Next Article in Journal
Diagnostic Performance of a Deep Learning Model Deployed at a National COVID-19 Screening Facility for Detection of Pneumonia on Frontal Chest Radiographs
Next Article in Special Issue
Post-Traumatic Growth during COVID-19: The Role of Perceived Social Support, Personality, and Coping Strategies
Previous Article in Journal
Correlations between Diabetes Mellitus Self-Care Activities and Glycaemic Control in the Adult Population: A Cross-Sectional Study
Previous Article in Special Issue
Risk Factors for Relapse in People with Severe Mental Disorders during the COVID-19 Pandemic: A Multicenter Retrospective Study
Article

The Impact of Migration Status on Adolescents’ Mental Health during COVID-19

1
Department for Psychotherapy and Biopsychosocial Health, Danube University Krems, 3500 Krems, Austria
2
Department of Child and Adolescent Psychiatry, Medical University of Vienna, 1090 Vienna, Austria
3
Department of Child and Adolescent Psychiatry and Psychotherapy, University of Ulm, 89081 Ulm, Germany
*
Author to whom correspondence should be addressed.
Academic Editors: Fabrizia Giannotta and Yunhwan Kim
Healthcare 2022, 10(1), 176; https://doi.org/10.3390/healthcare10010176
Received: 3 December 2021 / Revised: 3 January 2022 / Accepted: 13 January 2022 / Published: 17 January 2022
(This article belongs to the Special Issue Mental Health in Times of Pandemic: Protective and Risk Factors)
The purpose of this study was to compare mental health in adolescents with and without migration background after a semester of remote schooling and almost a year of social distancing in Austria. An online survey, supported by the Austrian Federal Ministry of Education, Science and Research, was conducted from 3rd February to 28th February 2021 measuring well-being (WHO-5), depression (PHQ-9), anxiety (GAD-7), sleep quality (ISI), stress (PSS-10), and disordered eating (EAT-8). A matched-pairs analysis with and without migration background was conducted and was checked with whole sample analysis. From a total of 3052 participants, N = 508 had a migration background (first or second generation) and N = 479 could be matched according to age, gender, region, and education with adolescents without migration background. Matched-pairs analyses showed that migration background is associated with poorer mental health concerning well-being, depression, anxiety, and insomnia scores (all p-values < 0.05). Prevalence of depressive symptoms (64.5% vs. 56.5%), anxiety symptoms (53.5% vs. 46.0%), as well as insomnia (31.9% vs. 21.0%) is higher in adolescents with migration background (all p-values ≤ 0.02). Comparison of the whole sample (N = 3052) confirmed these results. Results suggest that migration status is a risk factor for mental health problems among adolescents during the COVID-19 pandemic and highlight the need to implement easily accessible culture- and language-specific health promotion and prevention strategies. View Full-Text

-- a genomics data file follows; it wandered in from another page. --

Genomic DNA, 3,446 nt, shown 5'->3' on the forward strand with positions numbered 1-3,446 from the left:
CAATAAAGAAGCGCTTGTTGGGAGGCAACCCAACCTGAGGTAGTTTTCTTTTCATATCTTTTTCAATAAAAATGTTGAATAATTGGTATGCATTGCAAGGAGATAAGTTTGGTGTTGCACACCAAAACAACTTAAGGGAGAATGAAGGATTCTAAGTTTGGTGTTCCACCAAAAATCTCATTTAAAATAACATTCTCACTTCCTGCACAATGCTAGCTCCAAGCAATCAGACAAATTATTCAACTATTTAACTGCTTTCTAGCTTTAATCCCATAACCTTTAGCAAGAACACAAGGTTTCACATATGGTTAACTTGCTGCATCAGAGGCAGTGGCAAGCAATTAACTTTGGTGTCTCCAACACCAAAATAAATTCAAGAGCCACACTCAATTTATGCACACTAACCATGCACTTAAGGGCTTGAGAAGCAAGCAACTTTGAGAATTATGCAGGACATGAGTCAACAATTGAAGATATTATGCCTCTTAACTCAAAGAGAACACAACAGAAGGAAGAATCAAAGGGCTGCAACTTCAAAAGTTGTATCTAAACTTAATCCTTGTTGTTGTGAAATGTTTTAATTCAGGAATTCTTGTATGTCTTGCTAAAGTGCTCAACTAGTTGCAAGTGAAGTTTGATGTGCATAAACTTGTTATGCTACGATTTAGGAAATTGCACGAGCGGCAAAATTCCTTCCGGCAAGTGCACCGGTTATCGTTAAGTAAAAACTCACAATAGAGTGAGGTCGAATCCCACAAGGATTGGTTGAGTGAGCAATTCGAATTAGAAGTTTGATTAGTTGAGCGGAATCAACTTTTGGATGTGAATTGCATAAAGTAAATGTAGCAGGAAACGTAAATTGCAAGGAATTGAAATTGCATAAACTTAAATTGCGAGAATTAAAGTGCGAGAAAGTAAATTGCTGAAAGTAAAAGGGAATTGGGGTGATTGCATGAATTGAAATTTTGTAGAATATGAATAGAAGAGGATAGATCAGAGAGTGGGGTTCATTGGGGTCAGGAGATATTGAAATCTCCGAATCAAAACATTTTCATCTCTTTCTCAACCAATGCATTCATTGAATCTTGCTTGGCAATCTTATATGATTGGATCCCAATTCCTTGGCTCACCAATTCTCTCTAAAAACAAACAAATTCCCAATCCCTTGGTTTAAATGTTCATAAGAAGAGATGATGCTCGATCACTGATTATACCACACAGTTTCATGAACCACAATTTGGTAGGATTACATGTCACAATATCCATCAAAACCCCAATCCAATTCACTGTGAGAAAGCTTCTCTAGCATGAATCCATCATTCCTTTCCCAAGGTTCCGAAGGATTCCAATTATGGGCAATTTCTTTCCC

Keywords: migration status; adolescents; mental health; COVID-19; depression; anxiety migration status; adolescents; mental health; COVID-19; depression; anxiety
MDPI and ACS Style

Pieh, C.; Dale, R.; Jesser, A.; Probst, T.; Plener, P.L.; Humer, E. The Impact of Migration Status on Adolescents’ Mental Health during COVID-19. Healthcare 2022, 10, 176. https://doi.org/10.3390/healthcare10010176

AMA Style

Pieh C, Dale R, Jesser A, Probst T, Plener PL, Humer E. The Impact of Migration Status on Adolescents’ Mental Health during COVID-19. Healthcare. 2022; 10(1):176. https://doi.org/10.3390/healthcare10010176

Chicago/Turabian Style

Pieh, Christoph, Rachel Dale, Andrea Jesser, Thomas Probst, Paul L. Plener, and Elke Humer. 2022. "The Impact of Migration Status on Adolescents’ Mental Health during COVID-19" Healthcare 10, no. 1: 176. https://doi.org/10.3390/healthcare10010176

Find Other Styles
Note that from the first issue of 2016, MDPI journals use article numbers instead of page numbers. See further details here.

Article Access Map by Country/Region

1
Back to TopTop